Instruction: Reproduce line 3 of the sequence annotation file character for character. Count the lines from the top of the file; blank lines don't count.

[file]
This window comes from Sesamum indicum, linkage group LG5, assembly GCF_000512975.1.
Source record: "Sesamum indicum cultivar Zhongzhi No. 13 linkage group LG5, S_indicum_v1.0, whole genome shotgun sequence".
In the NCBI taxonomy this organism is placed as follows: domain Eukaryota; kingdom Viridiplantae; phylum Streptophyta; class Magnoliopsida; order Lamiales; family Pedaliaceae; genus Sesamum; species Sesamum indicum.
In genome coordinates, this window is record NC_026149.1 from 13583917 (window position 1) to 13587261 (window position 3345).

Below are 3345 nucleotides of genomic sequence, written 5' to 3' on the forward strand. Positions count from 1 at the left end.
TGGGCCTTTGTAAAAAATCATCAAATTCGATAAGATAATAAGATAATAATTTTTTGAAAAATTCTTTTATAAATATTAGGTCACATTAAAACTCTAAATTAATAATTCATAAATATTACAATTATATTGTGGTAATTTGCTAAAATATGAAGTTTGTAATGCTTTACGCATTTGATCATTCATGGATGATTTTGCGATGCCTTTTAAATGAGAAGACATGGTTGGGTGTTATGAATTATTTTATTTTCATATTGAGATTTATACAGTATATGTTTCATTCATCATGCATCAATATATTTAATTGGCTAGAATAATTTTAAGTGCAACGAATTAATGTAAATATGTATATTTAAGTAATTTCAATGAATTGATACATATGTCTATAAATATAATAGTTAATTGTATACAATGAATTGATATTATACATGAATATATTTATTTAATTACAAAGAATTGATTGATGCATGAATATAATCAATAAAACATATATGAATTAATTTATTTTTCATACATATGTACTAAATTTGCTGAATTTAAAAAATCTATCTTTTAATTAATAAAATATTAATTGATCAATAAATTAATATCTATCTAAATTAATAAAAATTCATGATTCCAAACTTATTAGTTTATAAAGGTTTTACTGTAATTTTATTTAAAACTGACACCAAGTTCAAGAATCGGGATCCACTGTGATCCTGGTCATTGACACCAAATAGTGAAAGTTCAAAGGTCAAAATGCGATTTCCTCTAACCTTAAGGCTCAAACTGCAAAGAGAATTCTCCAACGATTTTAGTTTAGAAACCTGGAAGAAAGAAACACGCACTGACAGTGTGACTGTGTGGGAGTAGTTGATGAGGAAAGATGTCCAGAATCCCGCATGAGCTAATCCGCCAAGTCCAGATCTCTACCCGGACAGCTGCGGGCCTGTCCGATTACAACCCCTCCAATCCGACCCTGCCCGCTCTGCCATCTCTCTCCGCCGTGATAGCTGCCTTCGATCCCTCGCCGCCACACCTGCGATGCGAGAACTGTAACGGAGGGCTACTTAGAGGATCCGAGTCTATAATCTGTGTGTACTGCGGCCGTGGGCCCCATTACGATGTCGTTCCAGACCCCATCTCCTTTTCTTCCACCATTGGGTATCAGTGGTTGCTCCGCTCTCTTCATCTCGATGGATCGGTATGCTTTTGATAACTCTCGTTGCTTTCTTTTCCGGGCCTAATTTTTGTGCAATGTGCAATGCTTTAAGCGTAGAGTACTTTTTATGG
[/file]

In the NCBI taxonomy this organism is placed as follows: domain Eukaryota; kingdom Viridiplantae; phylum Streptophyta; class Magnoliopsida; order Lamiales; family Pedaliaceae; genus Sesamum; species Sesamum indicum.